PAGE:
T-Mobile US (NYSE:TMUS) is seeking to gain more 700 MHz A Block licenses from Frontier Communications and an individual spectrum holder, Thomas Kurian.
According to filings with the FCC, T-Mobile is seeking to gain spectrum from Frontier in the area of Rochester, N.Y. The deal with Kurian covers the markets of Grand Forks and Fargo-Moorhead in North Dakota and Minnesota. Financial terms of the transactions were not disclosed.
Wireless industry observer Tim Nguyen said that the deal with Frontier covers around 1.51 million POPs and the deal with Kurian covers around 620,000 POPs.
As it has in similar filings, T-Mobile said the deals will yield clear public interest benefits by allowing it to expand its 700 MHz footprint "and thus offer improved services to its customers." T-Mobile also notes that there will be no loss of service or competition since the current license owners are not providing service on the spectrum. The FCC still needs to approve the purchases.
T-Mobile CTO Neville Ray disclosed earlier this month at an investor conference that T-Mobile has purchased more A Block spectrum covering another 9 million POPs, but he did not say how much T-Mobile paid for the spectrum or which company or companies it purchased the spectrum from. T-Mobile representatives have generally declined to provide details on the carrier's spectrum purchases.
Although Frontier is a well-known telecom firm, Kurian is not exactly a household name. An FCC filing describes him as "an individual with years of experience in the telecommunications industry."
A LinkedIn profile for Kurian lists him as the president of Vegas Wireless LLC and says he used to work as an engineering manager at Motorola. The FCC's spectrum dashboard also indicates that in addition to the two licenses he is looking to sell to T-Mobile, Kurian controls a license for 700 MHz spectrum in Guam and the Northern Mariana Islands.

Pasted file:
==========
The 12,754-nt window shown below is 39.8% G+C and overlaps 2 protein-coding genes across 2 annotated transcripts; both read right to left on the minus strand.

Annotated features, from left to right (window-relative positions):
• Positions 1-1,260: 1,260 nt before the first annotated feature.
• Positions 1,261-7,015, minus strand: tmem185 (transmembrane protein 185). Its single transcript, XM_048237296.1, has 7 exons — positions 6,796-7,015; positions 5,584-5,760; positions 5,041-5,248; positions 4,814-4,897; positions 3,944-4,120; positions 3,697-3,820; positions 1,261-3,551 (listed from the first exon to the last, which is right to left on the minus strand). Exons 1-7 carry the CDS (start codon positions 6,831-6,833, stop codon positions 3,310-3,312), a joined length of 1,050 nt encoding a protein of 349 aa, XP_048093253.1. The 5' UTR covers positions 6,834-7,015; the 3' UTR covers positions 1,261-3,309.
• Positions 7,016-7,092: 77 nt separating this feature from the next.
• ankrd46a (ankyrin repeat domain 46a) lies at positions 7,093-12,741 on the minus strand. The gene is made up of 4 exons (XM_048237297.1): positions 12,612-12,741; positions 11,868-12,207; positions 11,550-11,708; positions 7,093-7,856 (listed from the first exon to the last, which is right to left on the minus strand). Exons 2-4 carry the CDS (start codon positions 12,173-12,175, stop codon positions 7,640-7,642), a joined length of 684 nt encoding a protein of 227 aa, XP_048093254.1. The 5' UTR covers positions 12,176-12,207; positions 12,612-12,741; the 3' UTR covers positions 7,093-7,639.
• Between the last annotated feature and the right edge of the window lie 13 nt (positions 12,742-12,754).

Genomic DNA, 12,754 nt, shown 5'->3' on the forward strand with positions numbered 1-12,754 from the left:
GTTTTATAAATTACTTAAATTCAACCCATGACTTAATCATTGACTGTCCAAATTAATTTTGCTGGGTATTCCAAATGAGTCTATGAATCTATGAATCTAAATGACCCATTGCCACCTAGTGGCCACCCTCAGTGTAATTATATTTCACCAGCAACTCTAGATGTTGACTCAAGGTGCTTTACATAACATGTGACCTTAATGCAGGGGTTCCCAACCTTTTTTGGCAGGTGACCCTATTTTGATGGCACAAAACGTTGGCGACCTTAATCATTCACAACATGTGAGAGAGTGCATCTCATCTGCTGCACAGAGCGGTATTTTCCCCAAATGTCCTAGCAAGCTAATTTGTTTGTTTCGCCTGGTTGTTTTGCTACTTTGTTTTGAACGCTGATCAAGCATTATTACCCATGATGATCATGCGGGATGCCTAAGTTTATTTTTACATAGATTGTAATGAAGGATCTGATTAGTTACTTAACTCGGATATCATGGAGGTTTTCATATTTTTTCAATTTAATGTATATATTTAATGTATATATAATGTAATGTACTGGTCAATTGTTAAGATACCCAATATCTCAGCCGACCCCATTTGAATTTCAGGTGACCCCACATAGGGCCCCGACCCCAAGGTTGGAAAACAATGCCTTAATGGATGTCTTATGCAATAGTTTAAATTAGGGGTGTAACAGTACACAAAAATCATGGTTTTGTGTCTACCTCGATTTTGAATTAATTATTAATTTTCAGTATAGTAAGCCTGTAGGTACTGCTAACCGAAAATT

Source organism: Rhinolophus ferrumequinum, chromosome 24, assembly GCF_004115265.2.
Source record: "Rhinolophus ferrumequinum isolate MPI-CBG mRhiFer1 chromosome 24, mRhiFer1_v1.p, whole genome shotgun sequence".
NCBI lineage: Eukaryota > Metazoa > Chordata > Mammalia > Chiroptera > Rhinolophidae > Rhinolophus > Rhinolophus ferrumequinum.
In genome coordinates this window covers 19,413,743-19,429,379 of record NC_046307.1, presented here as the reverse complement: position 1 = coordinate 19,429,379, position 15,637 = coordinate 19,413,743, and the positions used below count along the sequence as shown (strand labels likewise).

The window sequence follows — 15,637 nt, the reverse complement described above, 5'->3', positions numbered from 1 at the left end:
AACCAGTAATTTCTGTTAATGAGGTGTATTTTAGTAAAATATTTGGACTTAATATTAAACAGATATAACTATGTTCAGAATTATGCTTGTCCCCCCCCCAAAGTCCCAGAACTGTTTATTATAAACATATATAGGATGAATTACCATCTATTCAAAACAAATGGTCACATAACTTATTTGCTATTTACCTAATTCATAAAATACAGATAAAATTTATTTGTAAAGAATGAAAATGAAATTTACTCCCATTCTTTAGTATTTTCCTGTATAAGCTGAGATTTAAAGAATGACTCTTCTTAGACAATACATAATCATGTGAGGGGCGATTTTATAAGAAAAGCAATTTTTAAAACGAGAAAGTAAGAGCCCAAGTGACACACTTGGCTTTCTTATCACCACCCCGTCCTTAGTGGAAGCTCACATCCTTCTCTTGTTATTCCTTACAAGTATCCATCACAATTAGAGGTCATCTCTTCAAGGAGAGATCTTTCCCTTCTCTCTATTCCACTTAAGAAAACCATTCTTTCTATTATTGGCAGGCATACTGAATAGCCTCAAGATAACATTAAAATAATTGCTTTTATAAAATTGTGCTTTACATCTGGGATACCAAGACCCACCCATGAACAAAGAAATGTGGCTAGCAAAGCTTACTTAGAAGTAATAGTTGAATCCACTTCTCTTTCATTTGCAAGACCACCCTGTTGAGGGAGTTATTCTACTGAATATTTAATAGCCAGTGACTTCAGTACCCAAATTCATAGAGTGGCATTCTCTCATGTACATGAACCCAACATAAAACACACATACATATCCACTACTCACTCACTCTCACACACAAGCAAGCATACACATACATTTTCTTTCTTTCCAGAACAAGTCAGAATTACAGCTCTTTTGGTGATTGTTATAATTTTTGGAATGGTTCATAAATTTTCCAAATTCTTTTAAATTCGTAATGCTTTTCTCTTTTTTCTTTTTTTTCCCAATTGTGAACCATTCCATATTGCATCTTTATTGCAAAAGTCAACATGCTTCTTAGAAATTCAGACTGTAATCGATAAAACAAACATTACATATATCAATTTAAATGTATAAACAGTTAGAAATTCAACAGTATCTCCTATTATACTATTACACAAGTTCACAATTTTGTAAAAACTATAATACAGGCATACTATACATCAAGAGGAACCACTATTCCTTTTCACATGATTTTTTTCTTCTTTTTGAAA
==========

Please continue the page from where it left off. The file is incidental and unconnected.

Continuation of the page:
"Mr. Kurian and/or Vegas Wireless own and operate 4G and WiMAX Systems in Eighteen (18) Western States in USA using the FCC Auctioned exclusive 700 MHz and 220 MHz Geographical Spectrum," Kurian's LinkedIn profile states. "Mr. Kurian and/or Vegas Wireless also own and operate many Wide Area Radio Trunking System using the 800 and 900 MHz Site Based FCC license."
T-Mobile recently paid $50.5 million to get A Block spectrum covering 8.7 million POPs from a variety of companies, including CenturyLink subsidiary Actel, and I-700 A Block LLC. Those purchases were designed to augment the A Block spectrum it purchased from Verizon Wireless (NYSE: VZ) for $2.4 billion covering 150 million POPs.
At the investor conference, Ray said T-Mobile has already deployed some of its 700 MHz spectrum "in some key cities" and that the carrier is "delighted with the performance of low-band" spectrum."
"So that low-band portfolio for us is actually growing quite nicely," he said. T-Mobile has said it will start selling 700 MHz-capable devices in the fourth quarter.
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Correction, Sept. 29, 2014: This article incorrectly stated the number of covered POPs involved in T-Mobile's 700 MHz A Block purchase from Verizon. It was for 150 million covered POPs, not 158 million.